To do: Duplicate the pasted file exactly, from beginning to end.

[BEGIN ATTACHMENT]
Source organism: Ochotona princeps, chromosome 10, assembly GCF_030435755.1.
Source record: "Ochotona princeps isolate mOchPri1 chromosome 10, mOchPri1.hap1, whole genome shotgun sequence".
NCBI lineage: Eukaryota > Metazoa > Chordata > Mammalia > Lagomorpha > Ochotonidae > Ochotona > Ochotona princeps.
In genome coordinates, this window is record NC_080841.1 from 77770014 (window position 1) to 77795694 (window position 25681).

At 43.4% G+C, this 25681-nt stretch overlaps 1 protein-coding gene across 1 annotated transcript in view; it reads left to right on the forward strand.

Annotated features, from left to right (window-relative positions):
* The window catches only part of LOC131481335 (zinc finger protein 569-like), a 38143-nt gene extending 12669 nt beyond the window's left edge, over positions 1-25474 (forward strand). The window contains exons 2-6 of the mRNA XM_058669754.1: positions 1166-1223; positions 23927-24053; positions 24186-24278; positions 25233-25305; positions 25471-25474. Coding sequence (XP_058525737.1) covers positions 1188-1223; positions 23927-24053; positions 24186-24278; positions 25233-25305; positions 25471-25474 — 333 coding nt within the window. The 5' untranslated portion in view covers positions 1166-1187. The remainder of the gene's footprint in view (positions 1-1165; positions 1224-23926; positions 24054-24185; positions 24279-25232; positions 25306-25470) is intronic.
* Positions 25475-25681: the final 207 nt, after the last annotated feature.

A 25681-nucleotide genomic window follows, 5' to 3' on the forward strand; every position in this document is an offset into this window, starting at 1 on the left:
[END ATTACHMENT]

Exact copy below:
Source organism: Ochotona princeps, chromosome 10, assembly GCF_030435755.1.
Source record: "Ochotona princeps isolate mOchPri1 chromosome 10, mOchPri1.hap1, whole genome shotgun sequence".
NCBI lineage: Eukaryota > Metazoa > Chordata > Mammalia > Lagomorpha > Ochotonidae > Ochotona > Ochotona princeps.
In genome coordinates, this window is record NC_080841.1 from 77770014 (window position 1) to 77795694 (window position 25681).

At 43.4% G+C, this 25681-nt stretch overlaps 1 protein-coding gene across 1 annotated transcript in view; it reads left to right on the forward strand.

Annotated features, from left to right (window-relative positions):
* The window catches only part of LOC131481335 (zinc finger protein 569-like), a 38143-nt gene extending 12669 nt beyond the window's left edge, over positions 1-25474 (forward strand). The window contains exons 2-6 of the mRNA XM_058669754.1: positions 1166-1223; positions 23927-24053; positions 24186-24278; positions 25233-25305; positions 25471-25474. Coding sequence (XP_058525737.1) covers positions 1188-1223; positions 23927-24053; positions 24186-24278; positions 25233-25305; positions 25471-25474 — 333 coding nt within the window. The 5' untranslated portion in view covers positions 1166-1187. The remainder of the gene's footprint in view (positions 1-1165; positions 1224-23926; positions 24054-24185; positions 24279-25232; positions 25306-25470) is intronic.
* Positions 25475-25681: the final 207 nt, after the last annotated feature.

A 25681-nucleotide genomic window follows, 5' to 3' on the forward strand; every position in this document is an offset into this window, starting at 1 on the left: